On Wall Street, housing shares .HGX fell even more than the broader stock indexes, which were down sharply as investors focused attention on civil unrest in Hong Kong.


Most investors are betting the U.S. Federal Reserve will raise interest rates next year to keep inflation in check, although Monday’s data gave little sign of growing price pressures.

The Fed’s preferred gauge of inflation was up 1.5 percent in August from a year earlier, down slightly from the reading in July, the Commerce Department data showed. A measure of underlying price pressures which strips out food and energy held at 1.5 percent. That reading had dipped to 1.2 percent earlier this year.

Some policymakers at the U.S. central bank remain concerned that inflation appears stuck well below their 2 percent target.

Chicago Federal Reserve Bank President Charles Evans repeated on Monday his argument that the Fed should be patient when it comes to raising rates.

Data on Friday showed the economy grew at its fastest pace in 2-1/2 years in the second quarter. Still, the housing sector has struggled to recover from the 2007-09 recession when a home price bubble deflated.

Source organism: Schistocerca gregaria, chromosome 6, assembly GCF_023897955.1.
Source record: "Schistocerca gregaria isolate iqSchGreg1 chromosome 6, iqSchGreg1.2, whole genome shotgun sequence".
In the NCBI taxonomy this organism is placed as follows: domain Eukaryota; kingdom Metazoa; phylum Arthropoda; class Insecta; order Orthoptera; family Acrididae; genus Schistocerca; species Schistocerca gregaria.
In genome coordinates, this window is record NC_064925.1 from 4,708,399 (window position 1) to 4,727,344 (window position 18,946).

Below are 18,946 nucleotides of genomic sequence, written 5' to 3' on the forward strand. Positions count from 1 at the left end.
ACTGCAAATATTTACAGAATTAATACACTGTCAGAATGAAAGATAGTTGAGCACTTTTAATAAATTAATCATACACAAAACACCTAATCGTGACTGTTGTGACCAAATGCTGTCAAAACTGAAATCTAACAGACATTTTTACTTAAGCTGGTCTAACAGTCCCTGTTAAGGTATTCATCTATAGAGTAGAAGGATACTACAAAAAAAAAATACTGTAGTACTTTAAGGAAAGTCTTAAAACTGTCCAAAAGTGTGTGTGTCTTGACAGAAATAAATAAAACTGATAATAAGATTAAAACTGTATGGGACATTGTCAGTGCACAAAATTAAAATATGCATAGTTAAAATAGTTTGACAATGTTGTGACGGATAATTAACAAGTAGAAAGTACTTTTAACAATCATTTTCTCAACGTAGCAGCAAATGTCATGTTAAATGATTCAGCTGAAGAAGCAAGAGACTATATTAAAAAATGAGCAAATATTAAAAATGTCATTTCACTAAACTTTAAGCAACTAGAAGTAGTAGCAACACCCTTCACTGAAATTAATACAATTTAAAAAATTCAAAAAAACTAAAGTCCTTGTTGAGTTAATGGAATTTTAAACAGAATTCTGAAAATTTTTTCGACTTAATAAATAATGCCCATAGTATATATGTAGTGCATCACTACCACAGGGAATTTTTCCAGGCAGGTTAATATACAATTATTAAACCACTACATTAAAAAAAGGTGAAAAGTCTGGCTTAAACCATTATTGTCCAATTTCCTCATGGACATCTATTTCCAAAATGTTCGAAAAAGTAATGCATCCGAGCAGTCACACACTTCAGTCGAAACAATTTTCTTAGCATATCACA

In August, contracts to purchase previously owned U.S. homes fell 1.0 percent, the National Association of Realtors said.

The pending home sales index plunged last year after mortgage interest rates spiked, although it has been on a rising trend since this past March.

(Reporting by Jason Lange; Additional reporting by Elvina Nawaguna in Washington and Ann Saphir in Chicago; Editing by Andrea Ricci)

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Ford plans to trim global vehicle platforms from 15 to 9 by 2016: executive

DETROIT (Reuters) – Ford Motor Co (F.N) expects to build about 99 percent of its vehicles on just nine global platforms by 2016, according to product development chief Raj Nair.

The automaker now builds about 90 percent of its vehicles on 15 global platforms, Nair said Monday at a Ford briefing for analysts. Eventually, it plans to reduce the number of platforms to eight.

(Reporting by Paul Lienert in Detroit; Editing by Meredith Mazzilli)